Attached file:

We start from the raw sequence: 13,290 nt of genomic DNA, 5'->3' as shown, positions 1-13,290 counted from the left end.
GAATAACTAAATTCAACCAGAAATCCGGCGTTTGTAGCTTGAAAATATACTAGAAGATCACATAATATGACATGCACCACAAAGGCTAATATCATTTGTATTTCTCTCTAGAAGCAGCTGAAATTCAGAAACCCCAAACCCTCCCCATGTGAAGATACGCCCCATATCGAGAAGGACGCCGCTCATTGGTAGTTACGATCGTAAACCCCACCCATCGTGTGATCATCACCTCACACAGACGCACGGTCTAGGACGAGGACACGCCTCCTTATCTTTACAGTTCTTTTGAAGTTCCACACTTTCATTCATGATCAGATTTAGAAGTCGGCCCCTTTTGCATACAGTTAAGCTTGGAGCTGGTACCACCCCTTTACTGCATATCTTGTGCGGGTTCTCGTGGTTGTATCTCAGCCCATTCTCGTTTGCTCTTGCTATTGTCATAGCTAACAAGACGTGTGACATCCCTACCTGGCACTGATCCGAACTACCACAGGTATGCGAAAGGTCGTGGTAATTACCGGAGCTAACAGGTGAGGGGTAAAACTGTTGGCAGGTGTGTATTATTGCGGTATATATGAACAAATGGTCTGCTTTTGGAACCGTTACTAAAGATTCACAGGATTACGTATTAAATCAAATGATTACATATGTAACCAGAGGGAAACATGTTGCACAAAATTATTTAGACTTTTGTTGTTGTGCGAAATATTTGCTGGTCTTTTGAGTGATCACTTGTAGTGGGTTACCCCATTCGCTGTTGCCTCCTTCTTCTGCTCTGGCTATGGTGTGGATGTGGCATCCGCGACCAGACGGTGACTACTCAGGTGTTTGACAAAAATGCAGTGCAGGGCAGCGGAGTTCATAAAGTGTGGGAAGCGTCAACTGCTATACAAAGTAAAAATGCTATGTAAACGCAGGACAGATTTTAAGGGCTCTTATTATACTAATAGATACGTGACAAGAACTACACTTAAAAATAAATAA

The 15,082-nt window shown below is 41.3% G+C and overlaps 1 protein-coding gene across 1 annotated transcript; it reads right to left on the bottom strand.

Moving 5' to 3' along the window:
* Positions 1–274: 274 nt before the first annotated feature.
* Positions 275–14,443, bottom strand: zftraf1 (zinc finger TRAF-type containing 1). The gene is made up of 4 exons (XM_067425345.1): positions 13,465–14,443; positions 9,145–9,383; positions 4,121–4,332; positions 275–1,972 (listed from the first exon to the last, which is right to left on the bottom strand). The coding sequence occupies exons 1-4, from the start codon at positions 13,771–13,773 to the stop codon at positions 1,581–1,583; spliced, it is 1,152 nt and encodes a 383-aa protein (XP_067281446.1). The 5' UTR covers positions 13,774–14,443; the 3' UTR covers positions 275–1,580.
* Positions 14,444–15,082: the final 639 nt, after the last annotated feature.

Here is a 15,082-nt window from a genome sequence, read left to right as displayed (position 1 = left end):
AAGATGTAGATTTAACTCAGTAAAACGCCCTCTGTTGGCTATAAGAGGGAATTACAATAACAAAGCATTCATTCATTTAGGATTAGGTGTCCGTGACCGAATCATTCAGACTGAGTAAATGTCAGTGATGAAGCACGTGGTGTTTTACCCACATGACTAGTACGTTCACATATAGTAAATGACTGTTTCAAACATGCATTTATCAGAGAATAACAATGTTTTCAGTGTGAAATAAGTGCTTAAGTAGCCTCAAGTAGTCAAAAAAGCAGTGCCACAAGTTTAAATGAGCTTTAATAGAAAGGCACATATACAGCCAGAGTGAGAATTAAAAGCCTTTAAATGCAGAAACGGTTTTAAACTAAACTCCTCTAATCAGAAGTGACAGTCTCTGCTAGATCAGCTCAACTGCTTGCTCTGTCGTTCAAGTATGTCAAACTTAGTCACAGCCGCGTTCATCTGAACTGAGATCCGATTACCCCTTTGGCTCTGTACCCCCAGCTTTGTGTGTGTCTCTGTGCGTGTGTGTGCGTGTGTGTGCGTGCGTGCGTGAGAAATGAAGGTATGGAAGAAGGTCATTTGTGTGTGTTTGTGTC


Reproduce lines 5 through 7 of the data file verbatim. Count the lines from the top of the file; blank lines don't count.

* Positions 1–274: 274 nt before the first annotated feature.
* Positions 275–14,443, bottom strand: zftraf1 (zinc finger TRAF-type containing 1). The gene is made up of 4 exons (XM_067425345.1): positions 13,465–14,443; positions 9,145–9,383; positions 4,121–4,332; positions 275–1,972 (listed from the first exon to the last, which is right to left on the bottom strand). The coding sequence occupies exons 1-4, from the start codon at positions 13,771–13,773 to the stop codon at positions 1,581–1,583; spliced, it is 1,152 nt and encodes a 383-aa protein (XP_067281446.1). The 5' UTR covers positions 13,774–14,443; the 3' UTR covers positions 275–1,580.
* Positions 14,444–15,082: the final 639 nt, after the last annotated feature.